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Magneto Powered Cigar Lighter.

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  • Magneto Powered Cigar Lighter.

    I saw one in the New Altlas Bar in Columbus Montana. For those of you that have been the two headed calf is unforgettable !
    Back to the lighter, what I remember wax what I thought was a magneto, but seeing Pauls pic of the phone ringer made me go hmmmmm ?
    Had a Flywheel you spun, THEN A FAT SPARK AND ? I THINK A FLAME ? Not sure on flame but once you got spark you can use old lighter parts.
    So anybody know for sure how they work , it seemed simple and a century old, but I need a bit more info..
    Attached Files
    Last edited by 754; 02-12-2020, 10:03 PM.

  • #2
    Piezoelectric would be a lot easier. All the components are available in kit form from the Dollar store in a firematch. Even the butane tank & burner are there.

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    • #3
      A lighter would be easier, I want to make it with a magneto..

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      • #4
        You could get a magneto from a chainsaw, lawn mower, or weed whacker, and just rig up a magnet on a flywheel driven by gears or belts. Should be enough for a good spark, but I doubt it would light a cigarette without some sort of accelerant. Maybe put a match head in the tips of your smokes - might give them a particular flavor that may help you quit your filthy habit.

        The telephone ringer essentially creates about 60-100 VAC at 20-50 Hz. I still have one with a 3 watt lamp attached, that will glow when cranked. I got it from my father when I was a child. You could use that output to provide 6-12 VDC for one of the many high voltage spark modules which produce continuous sparks of 50 to 200 kV or more, easily enough to light your cigarette (or put your lights out)

        Or this (but only the name is magneto:
        https://sportsgearcentral.com/magneto-x/

        https://www.amazon.com/BOLT-Lighter%.../dp/B01LXHOMRN

        Last edited by PStechPaul; 02-13-2020, 01:19 AM.
        http://pauleschoen.com/pix/PM08_P76_P54.png
        Paul , P S Technology, Inc. and MrTibbs
        USA Maryland 21030

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        • #5
          one of these float yer cigar for you?

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          • #6
            I once had an electric toothbrush that I converted into a lighter. I used a coil of fairly fine element wire and a microswitch to control the current. I've often thought about a hand powered model- the big question of course is whether you can make enough electricity in a compact device to light the coil up. It would seem obvious these days to use super magnets, and perhaps a super cap would be part of it as well.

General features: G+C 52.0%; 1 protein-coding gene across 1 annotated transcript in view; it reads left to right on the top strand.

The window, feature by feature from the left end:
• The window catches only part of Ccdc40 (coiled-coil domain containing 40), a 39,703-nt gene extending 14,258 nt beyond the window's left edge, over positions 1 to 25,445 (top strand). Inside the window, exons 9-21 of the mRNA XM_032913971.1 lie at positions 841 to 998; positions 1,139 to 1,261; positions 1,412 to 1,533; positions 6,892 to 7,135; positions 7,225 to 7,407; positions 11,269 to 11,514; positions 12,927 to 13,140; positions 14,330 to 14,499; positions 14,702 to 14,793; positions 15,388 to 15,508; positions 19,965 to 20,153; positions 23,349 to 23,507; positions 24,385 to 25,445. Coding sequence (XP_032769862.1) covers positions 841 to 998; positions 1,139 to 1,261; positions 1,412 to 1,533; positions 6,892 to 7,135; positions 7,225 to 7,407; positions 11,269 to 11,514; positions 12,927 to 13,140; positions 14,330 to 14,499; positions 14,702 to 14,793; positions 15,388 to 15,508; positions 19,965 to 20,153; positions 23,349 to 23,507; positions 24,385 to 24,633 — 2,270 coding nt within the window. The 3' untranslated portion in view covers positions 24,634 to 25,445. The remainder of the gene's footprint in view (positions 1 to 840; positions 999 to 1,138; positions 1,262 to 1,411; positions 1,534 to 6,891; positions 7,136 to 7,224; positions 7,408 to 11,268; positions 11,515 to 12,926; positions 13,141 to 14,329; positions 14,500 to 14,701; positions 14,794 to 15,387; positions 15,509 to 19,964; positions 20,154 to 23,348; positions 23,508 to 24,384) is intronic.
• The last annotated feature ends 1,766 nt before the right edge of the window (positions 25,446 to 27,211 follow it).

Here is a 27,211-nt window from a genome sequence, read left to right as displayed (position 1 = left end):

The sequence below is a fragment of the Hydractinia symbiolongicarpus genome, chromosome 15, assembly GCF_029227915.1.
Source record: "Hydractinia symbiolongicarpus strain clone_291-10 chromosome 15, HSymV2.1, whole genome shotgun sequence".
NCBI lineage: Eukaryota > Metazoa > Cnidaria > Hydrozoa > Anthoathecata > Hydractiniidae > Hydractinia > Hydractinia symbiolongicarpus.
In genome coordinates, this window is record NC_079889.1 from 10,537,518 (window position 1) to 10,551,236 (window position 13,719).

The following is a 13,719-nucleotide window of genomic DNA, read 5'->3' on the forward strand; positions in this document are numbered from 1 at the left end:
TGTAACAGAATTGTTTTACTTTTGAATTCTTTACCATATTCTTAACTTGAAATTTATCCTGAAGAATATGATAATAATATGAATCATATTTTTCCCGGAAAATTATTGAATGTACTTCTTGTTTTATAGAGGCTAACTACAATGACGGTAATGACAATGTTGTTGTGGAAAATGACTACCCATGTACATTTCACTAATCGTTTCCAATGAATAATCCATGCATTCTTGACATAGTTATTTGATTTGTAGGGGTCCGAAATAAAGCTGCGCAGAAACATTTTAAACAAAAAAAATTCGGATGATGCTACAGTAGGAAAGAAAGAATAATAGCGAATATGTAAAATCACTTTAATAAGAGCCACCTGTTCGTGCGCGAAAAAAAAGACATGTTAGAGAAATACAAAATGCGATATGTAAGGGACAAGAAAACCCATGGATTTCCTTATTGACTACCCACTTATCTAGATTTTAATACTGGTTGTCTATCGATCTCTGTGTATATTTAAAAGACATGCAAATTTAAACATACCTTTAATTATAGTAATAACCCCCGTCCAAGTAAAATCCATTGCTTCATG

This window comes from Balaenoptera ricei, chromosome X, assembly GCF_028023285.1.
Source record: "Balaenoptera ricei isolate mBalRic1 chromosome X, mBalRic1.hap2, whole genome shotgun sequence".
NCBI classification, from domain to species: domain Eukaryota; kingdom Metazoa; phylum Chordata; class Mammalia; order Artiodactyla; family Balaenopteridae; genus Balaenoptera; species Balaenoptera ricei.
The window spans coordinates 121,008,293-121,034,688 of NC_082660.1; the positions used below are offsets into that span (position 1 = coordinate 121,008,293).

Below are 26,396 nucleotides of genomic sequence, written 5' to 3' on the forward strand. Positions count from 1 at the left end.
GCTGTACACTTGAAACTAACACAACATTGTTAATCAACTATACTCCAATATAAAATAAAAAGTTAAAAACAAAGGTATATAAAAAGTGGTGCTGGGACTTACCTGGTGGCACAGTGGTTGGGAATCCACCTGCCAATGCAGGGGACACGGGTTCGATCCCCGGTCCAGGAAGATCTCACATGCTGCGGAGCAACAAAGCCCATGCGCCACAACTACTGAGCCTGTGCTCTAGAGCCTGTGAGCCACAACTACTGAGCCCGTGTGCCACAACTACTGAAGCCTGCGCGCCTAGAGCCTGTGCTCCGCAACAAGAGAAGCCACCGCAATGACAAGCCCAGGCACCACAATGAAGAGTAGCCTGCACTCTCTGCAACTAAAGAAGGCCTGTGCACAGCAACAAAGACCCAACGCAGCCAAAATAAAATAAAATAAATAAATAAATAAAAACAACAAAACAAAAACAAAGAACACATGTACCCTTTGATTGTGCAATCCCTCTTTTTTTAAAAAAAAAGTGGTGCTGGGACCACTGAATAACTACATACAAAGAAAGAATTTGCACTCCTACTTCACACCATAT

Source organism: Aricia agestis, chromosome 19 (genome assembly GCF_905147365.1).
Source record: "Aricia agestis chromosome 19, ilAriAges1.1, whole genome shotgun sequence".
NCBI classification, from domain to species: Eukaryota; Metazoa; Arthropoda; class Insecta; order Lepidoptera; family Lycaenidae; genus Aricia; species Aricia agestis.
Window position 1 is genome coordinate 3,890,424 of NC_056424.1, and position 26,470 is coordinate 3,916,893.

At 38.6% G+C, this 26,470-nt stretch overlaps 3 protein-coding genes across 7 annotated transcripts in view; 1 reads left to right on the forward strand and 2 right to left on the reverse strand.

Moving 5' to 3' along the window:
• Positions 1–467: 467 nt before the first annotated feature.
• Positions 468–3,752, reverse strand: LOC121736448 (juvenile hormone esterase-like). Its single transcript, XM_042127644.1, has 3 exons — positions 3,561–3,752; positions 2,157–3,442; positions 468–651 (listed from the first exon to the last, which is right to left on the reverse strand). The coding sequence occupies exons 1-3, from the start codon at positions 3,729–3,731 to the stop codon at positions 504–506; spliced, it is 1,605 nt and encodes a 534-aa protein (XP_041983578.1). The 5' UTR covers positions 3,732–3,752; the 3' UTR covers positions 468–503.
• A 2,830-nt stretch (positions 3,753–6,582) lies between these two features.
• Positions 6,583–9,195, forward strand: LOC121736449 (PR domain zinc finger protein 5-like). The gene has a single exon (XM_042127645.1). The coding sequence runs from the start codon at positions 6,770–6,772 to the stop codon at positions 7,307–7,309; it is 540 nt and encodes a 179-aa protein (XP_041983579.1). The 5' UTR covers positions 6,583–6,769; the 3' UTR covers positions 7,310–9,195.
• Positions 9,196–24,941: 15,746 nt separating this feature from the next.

I have a hand powered flashlight- it takes a bit of pumping to keep the leds bright, and I wonder if a more efficient version of the actual generator within it would give enough juice to light a cigar or whatever- this unit uses a motor that you'd find in a cd player as its generator. Not very efficient, and the gear train feels like it's going to break at any time. If I could pump it for a bit while it charges a super cap, then short that into a heating coil there might be enough energy. This is going to get bulky, it would seem- now we're looking for a modern version of a compact but powerful generator, plus an equally compact and powerful method of supplying some real torque to turn it.

            One idea that intrigues me is that whatever power is inputted to the device is eventually turned into heat, regardless of where in the mechanism it is dissipated. This would be distributed through the gear train, the bearings, resistance losses, etc, and in the generator itself. If all of that heat could be concentrated in one small spot without all those loss points, that could become your 'hot plate'. Maybe we need to look at a different way of getting the hand power into a concentrated hot zone. The fire piston idea comes to mind-
            I seldom do anything within the scope of logical reason and calculated cost/benefit, etc- I'm following my passion-

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            • #7
              I have a repo cigar lighter that is apparently copied from an 1890s design. It has battery and hit/miss engine style buzz coil in base. Pulling lever to open wick cover also energizes buzz coil and electrode next to kerosene fed wick lights it. Release lever to extinguish flame. A hand cranked phone magneto might provide the same ignition for a wick. Or maybe fire a coil with it for better spark.